Not so much a conference speech, more an extended Daily Telegraph column. One knocked off in a hurry at the last minute. This was politics as light entertainment, with any collision with the real world entirely accidental. Plenty of jokes – one or two even moderately good ones – and soundbites for the TV, but nothing of any substance. Just another day like any other in the life of Boris Johnson.
The lights went out and Spandau Ballet played through the PA system. “You’re indestructible, always believing you’re gold” is the narcissist’s theme tune. No wonder Boris loves it. He is the man who doesn’t have to try too hard. Even when the country feels like it is falling apart around him, in his universe he can reconfigure it into his own image as a roaring success. All you need is to believe. If you don’t like the world you’re in – and 4 million households were waking up to a £20 a week cut in universal credit – then it’s probably your own fault.
Moments later, the cabinet trooped in to the new hall – expanded to twice the size both to accommodate Boris’s ego and to remind his party he is its Supreme Leader – to polite applause. Still, it was more than many of them had received from their own 10-minute slots in the Tiny Tent earlier in the week. Then a short video of Boris being nice and interacting with grateful Little People before the prime minister took the stage.
Johnson looked up and smiled. The conference centre was his kingdom. His bubble. He could say what he liked and no one would care. The audience just wanted to be embraced into his realm. To experience his vision of an England where there were no queues for petrol, no food and labour shortages, no inflation and no tax rises. Those things were all constructs of a media and Labour party obsessed with talking the country down.
And what a world it was. First off, Johnson all but declared that Covid was over. It had been a difficult 18 months – made trickier for everyone by Labour’s insistence on treating it as a major public health issue – but now it was pretty much business as usual. Thanks to the vaccine that he personally had developed, the UK was way ahead of other countries in getting back to normal.
Then there was the problem of social care, which he had solved merely by saying he had a plan for dealing with it. Yes, it might involve higher taxes – almost all of which would go to the NHS rather than on social care – but he was hopeful things could be sorted just by eliminating some red tape. It was that easy.
The gags came thick and fast. Funny stories in funny voices with even some Franglais thrown in. The old ones are the old ones. Diversionary tactics as Boris jumped from subject to subject, never allowing himself to get side-tracked into detail in case anyone noticed the total lack of any substance or policy. He could impose his reality merely through the force of will. Because his narrative was more attractive, more comedic and, above all, less painful than anyone else’s.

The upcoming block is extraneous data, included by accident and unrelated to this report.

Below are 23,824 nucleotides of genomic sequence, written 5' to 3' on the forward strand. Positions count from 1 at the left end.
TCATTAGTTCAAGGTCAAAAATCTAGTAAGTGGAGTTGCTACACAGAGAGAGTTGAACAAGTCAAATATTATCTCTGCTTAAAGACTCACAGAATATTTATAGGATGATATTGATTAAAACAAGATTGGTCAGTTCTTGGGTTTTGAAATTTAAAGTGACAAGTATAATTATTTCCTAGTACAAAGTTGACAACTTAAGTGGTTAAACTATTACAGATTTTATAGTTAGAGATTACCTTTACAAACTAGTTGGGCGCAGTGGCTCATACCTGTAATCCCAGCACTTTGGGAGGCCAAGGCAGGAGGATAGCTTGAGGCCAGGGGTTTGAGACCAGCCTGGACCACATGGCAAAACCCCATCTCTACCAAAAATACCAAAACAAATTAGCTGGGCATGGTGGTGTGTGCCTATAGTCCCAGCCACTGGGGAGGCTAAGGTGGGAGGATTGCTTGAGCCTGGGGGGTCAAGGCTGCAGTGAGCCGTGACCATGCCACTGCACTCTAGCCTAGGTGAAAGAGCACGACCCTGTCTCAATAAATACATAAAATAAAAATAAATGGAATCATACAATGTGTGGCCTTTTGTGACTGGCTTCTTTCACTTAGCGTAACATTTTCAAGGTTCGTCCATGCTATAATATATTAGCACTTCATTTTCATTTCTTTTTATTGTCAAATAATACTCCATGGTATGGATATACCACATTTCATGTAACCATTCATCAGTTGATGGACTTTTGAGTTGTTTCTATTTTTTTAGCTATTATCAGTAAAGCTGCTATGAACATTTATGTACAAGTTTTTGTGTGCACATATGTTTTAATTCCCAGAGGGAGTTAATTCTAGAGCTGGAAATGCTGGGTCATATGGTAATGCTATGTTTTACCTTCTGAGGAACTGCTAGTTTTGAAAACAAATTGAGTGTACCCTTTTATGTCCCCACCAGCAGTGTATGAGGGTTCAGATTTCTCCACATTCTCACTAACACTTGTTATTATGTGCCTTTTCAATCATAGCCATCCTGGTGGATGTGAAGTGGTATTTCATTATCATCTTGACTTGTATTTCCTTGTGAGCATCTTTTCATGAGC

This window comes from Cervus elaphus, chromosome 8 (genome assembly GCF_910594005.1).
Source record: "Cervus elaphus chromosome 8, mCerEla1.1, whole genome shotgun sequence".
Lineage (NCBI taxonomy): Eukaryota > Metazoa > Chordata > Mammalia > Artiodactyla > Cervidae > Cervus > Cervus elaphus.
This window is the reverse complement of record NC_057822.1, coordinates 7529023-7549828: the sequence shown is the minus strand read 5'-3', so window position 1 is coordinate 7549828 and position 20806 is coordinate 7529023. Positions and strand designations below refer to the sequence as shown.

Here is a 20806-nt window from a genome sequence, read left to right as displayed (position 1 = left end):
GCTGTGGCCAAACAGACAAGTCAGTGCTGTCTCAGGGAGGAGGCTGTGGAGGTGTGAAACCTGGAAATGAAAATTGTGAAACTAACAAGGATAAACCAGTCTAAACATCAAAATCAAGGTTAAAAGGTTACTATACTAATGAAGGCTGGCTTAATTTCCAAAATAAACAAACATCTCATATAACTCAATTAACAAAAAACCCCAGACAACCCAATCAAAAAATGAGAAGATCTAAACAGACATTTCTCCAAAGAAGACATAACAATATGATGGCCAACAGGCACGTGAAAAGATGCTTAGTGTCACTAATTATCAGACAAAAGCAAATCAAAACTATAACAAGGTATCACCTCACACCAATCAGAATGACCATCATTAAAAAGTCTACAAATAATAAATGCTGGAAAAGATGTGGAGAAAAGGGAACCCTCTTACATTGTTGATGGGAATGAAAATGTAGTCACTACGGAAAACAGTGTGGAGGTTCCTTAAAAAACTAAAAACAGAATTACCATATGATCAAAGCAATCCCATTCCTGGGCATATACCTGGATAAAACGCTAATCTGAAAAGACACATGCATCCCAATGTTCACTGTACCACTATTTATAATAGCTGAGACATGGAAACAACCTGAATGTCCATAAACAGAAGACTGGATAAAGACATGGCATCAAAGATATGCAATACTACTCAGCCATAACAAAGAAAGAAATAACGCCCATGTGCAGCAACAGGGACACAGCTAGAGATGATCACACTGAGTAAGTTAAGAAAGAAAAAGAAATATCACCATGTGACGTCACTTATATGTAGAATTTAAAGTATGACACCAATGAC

He was creating a high-wage, low-tax economy. Like many of his colleagues he is oblivious to many people taking a wage cut after inflation and that his government has raised taxation to its highest level since the 1940s.
And he was going to get levelling up done. Whatever that was. It has had so many meaningless definitions over the past few days at Tory conference that it’s been hard to keep up. Today it meant that people in Stoke Poges could relax about any outsiders trying to move in to their village because there would be plenty of houses and jobs for them in the north.
Above all, Boris was keen to make sure that no reality should intrude on his world vision. Labour was cast as the party of Islington when it was he who actually used to live there before he got kicked out of the family home. Selling beef to the USA was the crème de la crème of trade deals. Build back burger. Groan. The Kabul airlift had been a magnificent triumph.
Weirdly, he fancies himself as a historian, but seems totally unaware that one of the purposes of history is to re-interrogate the past. So there was the obligatory clickbait of a war on woke. We can’t have people editing Wikipedia entries, he said. Conveniently forgetting he had failed to acknowledge he has six children until recently.
The longer he went on, the more rambling and lazy the speech became. It lasted a thankfully brief 45 minutes but it wasn’t even immediately clear that he had actually ended as he seemed to finish mid-sentence. No one cared. The audience cheered, none more so than the cabinet – each of whom was desperate not to be seen to be the first one to stop clapping.
It had been classic, complacent Boris. He hadn’t really tried because he hadn’t needed to. He feels impregnable. The Tories had loved him because they always do. He makes them feel good about themselves. Comfort binge-eating on a diet of nostalgia and wishful thinking. And besides – if nothing else – the conference had been a stark reminder that they weren’t exactly spoiled for choice in the search for alternative prime ministers.
But it had also been a speech that had ignored the lived experience of most people in the country. Queues, shortages, feeling broke. A Brexit that wasn’t really turning out as promised. The faithful might have knelt down to worship, but actually his speech had been an act of contempt. Both to them and everyone else. The speech may have bought Boris a bit of breathing space but not much else. Sooner or later something’s got to give. And then the shit will hit the fan.